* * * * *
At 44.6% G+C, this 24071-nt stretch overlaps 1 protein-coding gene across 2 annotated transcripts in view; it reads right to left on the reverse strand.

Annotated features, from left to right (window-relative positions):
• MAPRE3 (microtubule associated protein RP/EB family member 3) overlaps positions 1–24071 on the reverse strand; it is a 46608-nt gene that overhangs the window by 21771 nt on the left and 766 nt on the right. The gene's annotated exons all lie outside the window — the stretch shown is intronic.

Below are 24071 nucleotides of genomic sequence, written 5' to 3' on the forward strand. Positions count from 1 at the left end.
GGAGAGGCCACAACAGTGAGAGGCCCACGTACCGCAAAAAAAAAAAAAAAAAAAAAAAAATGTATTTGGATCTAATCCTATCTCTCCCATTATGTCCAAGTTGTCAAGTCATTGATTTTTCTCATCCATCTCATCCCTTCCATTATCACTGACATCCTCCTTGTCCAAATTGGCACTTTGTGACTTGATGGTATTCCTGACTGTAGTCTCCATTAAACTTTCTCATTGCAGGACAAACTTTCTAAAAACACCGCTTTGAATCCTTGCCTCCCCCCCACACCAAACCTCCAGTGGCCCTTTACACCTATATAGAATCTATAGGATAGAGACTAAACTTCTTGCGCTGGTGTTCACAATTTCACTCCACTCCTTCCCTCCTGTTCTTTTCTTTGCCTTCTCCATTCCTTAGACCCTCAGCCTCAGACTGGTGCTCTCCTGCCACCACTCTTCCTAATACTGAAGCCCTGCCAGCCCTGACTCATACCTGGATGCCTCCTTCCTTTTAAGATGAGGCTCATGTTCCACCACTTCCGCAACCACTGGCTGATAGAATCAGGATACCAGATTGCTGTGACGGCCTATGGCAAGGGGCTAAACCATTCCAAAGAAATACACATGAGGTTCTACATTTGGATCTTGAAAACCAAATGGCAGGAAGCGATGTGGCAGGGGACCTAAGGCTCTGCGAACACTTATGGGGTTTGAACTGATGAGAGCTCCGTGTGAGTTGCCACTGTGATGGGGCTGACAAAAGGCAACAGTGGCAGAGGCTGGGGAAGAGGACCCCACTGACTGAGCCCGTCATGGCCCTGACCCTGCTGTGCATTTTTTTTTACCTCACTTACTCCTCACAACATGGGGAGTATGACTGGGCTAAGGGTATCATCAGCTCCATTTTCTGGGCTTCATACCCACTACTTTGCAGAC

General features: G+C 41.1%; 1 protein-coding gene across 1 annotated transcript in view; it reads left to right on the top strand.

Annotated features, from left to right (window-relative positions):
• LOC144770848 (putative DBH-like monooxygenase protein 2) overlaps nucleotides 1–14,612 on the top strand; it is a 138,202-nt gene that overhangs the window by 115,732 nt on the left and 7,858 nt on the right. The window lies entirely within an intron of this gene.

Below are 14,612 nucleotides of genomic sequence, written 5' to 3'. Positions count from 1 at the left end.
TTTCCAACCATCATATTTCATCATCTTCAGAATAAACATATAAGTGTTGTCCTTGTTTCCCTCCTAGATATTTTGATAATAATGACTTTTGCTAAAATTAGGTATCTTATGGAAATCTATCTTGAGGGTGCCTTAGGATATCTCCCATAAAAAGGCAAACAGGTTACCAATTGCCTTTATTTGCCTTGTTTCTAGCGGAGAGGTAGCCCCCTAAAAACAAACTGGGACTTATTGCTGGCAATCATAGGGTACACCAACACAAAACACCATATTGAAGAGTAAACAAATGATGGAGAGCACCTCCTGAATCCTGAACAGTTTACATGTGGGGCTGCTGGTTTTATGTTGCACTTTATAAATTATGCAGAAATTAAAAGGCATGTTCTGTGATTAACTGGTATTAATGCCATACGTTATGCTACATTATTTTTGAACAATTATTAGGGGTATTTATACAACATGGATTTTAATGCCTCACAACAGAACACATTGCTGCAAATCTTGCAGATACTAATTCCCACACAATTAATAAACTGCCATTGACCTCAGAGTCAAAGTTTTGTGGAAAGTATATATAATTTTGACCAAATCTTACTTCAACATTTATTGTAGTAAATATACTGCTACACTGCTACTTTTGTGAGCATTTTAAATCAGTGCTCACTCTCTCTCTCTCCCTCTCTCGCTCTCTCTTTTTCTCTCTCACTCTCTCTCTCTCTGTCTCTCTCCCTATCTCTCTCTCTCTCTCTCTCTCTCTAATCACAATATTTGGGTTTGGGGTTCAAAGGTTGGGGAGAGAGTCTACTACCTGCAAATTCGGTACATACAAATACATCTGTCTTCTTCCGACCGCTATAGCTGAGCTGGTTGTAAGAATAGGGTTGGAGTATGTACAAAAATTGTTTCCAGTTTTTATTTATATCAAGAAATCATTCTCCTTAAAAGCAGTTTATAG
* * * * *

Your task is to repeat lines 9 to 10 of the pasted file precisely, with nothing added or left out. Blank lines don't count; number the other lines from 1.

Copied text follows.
Below are 14,612 nucleotides of genomic sequence, written 5' to 3'. Positions count from 1 at the left end.
TTTCCAACCATCATATTTCATCATCTTCAGAATAAACATATAAGTGTTGTCCTTGTTTCCCTCCTAGATATTTTGATAATAATGACTTTTGCTAAAATTAGGTATCTTATGGAAATCTATCTTGAGGGTGCCTTAGGATATCTCCCATAAAAAGGCAAACAGGTTACCAATTGCCTTTATTTGCCTTGTTTCTAGCGGAGAGGTAGCCCCCTAAAAACAAACTGGGACTTATTGCTGGCAATCATAGGGTACACCAACACAAAACACCATATTGAAGAGTAAACAAATGATGGAGAGCACCTCCTGAATCCTGAACAGTTTACATGTGGGGCTGCTGGTTTTATGTTGCACTTTATAAATTATGCAGAAATTAAAAGGCATGTTCTGTGATTAACTGGTATTAATGCCATACGTTATGCTACATTATTTTTGAACAATTATTAGGGGTATTTATACAACATGGATTTTAATGCCTCACAACAGAACACATTGCTGCAAATCTTGCAGATACTAATTCCCACACAATTAATAAACTGCCATTGACCTCAGAGTCAAAGTTTTGTGGAAAGTATATATAATTTTGACCAAATCTTACTTCAACATTTATTGTAGTAAATATACTGCTACACTGCTACTTTTGTGAGCATTTTAAATCAGTGCTCACTCTCTCTCTCTCCCTCTCTCGCTCTCTCTTTTTCTCTCTCACTCTCTCTCTCTCTGTCTCTCTCCCTATCTCTCTCTCTCTCTCTCTCTCTCTAATCACAATATTTGGGTTTGGGGTTCAAAGGTTGGGGAGAGAGTCTACTACCTGCAAATTCGGTACATACAAATACATCTGTCTTCTTCCGACCGCTATAGCTGAGCTGGTTGTAAGAATAGGGTTGGAGTATGTACAAAAATTGTTTCCAGTTTTTATTTATATCAAGAAATCATTCTCCTTAAAAGCAGTTTATAG